Substitute teachers for D.C. Public Schools protested outside Mayor Muriel Bowser's office Monday even after she announced a pay raise for substitutes. Some of them say the raise still isn't enough.
Bowser announced the pay bump for substitute teachers at a news conference Monday about her proposed budget of more than $2 billion for the school system, which is a nearly 6% increase in funding per student.
"Up to $20 per hour for a regular daily substitute and $25 an hour for a longterm substitute who will teach for at least 30 consecutive days in our classrooms. So, we hear our substitutes, we hear their concerns and, frankly, I couldn’t agree more," Bowser said.
However, substitute teachers who protested insisted they need more than the proposed raise.
"We're so happy there's movement, but in order to get and keep these substitute teachers, we have to pay them more — especially considering the fact that we're in the middle of COVID," a spokesperson for the teacher's union told News4.
In January, Bowser announced a roughly $2 an hour increase for daily substitute teachers to bring their salary from $15.20 to $17 an hour.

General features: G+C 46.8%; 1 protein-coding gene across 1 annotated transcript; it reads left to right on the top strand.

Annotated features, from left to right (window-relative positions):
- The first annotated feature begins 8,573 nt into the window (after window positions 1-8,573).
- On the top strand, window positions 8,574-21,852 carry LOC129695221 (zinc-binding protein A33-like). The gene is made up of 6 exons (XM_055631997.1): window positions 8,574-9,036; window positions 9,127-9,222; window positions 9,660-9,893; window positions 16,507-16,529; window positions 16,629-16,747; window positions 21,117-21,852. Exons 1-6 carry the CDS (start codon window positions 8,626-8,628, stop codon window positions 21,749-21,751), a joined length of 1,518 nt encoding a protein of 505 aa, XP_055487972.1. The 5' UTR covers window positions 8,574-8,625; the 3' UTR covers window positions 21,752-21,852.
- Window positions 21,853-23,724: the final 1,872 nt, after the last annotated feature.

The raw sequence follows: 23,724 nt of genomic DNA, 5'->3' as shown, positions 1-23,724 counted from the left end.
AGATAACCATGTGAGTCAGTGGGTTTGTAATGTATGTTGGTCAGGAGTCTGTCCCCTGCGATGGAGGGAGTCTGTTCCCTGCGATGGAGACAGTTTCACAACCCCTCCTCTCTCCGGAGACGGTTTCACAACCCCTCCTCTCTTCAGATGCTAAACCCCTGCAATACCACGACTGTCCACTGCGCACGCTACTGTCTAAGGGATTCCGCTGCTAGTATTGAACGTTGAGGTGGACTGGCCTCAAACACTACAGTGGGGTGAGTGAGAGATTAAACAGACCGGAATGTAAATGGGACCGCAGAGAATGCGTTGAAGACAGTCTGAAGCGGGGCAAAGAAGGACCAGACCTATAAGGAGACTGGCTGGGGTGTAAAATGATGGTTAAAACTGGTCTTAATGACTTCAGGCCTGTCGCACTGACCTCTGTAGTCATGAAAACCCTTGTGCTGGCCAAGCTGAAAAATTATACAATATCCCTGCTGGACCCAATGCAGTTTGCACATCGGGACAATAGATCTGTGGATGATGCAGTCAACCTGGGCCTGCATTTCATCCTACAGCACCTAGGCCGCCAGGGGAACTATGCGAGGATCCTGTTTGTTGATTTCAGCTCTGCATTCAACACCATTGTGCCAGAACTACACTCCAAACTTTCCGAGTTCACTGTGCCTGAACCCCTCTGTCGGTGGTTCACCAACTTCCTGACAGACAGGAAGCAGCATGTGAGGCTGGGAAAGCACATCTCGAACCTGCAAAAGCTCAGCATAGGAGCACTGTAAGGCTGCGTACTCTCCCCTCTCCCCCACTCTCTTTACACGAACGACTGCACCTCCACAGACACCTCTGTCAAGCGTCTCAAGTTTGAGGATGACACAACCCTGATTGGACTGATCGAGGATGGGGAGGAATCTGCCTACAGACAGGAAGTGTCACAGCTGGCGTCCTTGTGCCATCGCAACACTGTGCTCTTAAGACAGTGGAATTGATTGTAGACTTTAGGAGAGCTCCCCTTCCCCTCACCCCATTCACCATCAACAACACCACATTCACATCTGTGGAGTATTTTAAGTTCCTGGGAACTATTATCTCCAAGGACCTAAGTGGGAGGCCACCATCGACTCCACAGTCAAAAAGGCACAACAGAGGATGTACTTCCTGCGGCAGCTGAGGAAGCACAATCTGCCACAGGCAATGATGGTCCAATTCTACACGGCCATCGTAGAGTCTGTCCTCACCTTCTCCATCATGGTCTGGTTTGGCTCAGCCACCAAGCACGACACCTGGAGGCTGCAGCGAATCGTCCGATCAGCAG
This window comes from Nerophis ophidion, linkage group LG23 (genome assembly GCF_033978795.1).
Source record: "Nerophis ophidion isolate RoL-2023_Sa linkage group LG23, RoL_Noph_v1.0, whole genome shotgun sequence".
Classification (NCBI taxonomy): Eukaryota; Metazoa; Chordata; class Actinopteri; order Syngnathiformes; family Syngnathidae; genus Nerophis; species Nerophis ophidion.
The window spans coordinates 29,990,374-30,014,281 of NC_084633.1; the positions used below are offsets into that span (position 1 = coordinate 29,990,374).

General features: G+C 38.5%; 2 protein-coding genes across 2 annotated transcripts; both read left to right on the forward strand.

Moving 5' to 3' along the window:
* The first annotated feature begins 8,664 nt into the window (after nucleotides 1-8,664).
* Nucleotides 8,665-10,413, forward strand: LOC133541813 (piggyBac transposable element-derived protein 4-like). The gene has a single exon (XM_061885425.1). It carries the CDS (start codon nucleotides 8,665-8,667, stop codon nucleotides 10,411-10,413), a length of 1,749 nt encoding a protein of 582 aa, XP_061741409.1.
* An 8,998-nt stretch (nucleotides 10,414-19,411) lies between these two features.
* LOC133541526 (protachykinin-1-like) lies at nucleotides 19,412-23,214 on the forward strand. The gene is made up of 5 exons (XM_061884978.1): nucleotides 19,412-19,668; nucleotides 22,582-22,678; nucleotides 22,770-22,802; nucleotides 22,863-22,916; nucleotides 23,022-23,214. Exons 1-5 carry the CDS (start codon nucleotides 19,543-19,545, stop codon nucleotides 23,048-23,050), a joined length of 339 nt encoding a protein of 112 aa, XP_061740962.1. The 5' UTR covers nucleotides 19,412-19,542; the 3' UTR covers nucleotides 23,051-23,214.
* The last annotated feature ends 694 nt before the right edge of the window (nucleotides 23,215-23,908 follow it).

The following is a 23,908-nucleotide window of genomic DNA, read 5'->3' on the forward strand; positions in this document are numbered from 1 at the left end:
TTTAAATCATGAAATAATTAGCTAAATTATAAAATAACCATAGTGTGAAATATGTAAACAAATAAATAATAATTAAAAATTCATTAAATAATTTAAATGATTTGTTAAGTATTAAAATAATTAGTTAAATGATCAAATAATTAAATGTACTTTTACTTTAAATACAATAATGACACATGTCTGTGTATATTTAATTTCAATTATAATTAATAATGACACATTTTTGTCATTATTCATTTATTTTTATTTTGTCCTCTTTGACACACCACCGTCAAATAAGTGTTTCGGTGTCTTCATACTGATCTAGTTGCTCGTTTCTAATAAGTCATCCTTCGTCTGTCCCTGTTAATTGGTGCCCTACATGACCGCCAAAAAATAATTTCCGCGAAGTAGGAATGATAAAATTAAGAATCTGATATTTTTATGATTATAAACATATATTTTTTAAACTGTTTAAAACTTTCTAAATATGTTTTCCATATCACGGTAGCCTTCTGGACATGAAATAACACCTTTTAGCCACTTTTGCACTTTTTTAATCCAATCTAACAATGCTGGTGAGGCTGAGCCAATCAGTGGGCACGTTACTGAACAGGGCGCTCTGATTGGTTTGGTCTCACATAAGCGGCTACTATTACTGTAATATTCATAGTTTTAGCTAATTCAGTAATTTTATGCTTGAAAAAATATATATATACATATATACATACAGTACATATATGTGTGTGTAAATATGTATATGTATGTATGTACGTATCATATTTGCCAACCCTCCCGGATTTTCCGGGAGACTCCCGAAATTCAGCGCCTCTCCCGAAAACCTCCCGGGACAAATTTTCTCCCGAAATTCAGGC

“That’s not fair. I mean, it’s a slap in the face actually, and I’m wondering, why are they doing this to us?” Myrtle Washington, head of Washington Substitute Teachers United, said of the $2 raise.
Washington said that prior to that raise, substitutes haven’t gotten a raise since 2008, and thinks they should earn $300 a day.
Bowser also announced a new $36 million Recovery Fund that would go toward helping schools with rising costs and pandemic-related needs.
"We believe with this budget we are delivering to schools, district and charter, what they will need to continue their recovery," Superintendent Paul Khin said at the news conference.
While Bowser touted her budget as not inflicting any cuts to schools, one parent said the budget for his children’s school wasn't keeping up with the needs.
"We had 59 students additional so we were one schools that already saw the enrollment surge … but enough money for one teacher. That’s not good," he said.
"We’re not going to talk about specifics of each budget of all the 100-and-some schools, but the chancellor will," Bowser said.